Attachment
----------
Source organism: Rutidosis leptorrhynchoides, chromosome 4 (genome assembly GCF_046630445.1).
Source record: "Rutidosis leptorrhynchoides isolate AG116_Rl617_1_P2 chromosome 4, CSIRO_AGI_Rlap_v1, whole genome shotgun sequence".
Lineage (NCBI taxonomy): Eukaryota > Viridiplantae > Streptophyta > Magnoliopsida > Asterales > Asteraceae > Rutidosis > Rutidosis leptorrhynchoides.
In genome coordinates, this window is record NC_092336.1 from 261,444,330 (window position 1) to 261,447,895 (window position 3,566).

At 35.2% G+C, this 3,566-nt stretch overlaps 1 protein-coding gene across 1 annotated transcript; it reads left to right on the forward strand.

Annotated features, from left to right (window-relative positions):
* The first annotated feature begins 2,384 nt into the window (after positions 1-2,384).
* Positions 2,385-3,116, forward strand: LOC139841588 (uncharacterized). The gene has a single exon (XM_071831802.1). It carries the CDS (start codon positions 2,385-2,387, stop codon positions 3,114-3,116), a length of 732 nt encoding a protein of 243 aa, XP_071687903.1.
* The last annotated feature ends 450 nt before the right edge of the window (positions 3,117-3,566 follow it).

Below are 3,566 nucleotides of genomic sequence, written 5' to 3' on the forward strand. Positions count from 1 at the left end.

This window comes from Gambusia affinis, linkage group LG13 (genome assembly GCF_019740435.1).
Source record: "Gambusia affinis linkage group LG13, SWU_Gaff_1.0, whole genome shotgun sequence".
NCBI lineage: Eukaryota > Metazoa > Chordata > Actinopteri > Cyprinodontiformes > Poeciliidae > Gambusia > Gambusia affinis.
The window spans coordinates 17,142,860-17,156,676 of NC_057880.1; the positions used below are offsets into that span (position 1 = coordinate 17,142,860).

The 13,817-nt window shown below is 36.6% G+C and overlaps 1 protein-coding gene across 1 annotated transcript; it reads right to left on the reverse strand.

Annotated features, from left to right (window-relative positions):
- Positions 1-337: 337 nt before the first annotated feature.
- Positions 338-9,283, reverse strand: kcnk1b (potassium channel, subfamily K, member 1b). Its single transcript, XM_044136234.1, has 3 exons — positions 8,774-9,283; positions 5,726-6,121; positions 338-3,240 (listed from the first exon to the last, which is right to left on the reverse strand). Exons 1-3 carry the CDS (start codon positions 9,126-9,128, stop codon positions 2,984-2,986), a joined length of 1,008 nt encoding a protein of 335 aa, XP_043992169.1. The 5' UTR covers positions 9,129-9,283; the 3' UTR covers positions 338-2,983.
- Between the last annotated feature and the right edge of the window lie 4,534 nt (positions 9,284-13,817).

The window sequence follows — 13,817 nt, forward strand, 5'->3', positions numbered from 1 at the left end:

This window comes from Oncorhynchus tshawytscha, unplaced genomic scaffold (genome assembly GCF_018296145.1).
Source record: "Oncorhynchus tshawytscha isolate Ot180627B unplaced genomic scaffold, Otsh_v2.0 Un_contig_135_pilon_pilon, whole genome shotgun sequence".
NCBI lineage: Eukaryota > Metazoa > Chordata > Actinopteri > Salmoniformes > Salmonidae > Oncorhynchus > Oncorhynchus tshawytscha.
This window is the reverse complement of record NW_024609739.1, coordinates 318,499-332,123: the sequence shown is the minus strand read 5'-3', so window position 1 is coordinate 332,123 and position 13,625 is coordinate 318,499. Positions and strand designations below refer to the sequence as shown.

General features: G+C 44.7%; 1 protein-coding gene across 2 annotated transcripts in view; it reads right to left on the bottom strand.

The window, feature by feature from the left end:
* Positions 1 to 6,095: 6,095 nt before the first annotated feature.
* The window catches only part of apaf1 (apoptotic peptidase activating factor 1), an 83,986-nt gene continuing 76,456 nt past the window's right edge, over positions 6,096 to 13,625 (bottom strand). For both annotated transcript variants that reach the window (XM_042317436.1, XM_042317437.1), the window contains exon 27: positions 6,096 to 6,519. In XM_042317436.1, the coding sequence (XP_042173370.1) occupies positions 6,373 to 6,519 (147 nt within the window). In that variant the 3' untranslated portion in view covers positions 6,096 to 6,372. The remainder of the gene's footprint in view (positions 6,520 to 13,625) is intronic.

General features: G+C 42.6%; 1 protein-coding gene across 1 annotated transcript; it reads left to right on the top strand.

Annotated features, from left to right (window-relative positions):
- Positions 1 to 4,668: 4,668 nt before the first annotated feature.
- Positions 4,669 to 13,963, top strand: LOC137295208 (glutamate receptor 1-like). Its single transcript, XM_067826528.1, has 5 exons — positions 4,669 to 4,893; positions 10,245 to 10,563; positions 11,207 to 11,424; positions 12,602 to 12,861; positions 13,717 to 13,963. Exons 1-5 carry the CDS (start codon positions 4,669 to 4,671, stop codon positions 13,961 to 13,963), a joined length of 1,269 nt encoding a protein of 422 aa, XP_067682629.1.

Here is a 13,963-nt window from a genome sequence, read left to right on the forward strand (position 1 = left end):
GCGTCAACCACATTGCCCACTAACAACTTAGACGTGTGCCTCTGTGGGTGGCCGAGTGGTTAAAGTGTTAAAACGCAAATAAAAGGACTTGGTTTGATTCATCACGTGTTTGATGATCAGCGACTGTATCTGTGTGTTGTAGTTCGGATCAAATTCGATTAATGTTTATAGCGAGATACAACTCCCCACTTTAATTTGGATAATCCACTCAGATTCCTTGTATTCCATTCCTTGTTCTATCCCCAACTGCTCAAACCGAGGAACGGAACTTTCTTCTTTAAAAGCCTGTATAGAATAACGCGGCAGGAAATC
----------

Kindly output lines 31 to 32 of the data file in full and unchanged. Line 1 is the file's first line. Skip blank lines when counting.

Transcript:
- Positions 1 to 4,668: 4,668 nt before the first annotated feature.
- Positions 4,669 to 13,963, top strand: LOC137295208 (glutamate receptor 1-like). Its single transcript, XM_067826528.1, has 5 exons — positions 4,669 to 4,893; positions 10,245 to 10,563; positions 11,207 to 11,424; positions 12,602 to 12,861; positions 13,717 to 13,963. Exons 1-5 carry the CDS (start codon positions 4,669 to 4,671, stop codon positions 13,961 to 13,963), a joined length of 1,269 nt encoding a protein of 422 aa, XP_067682629.1.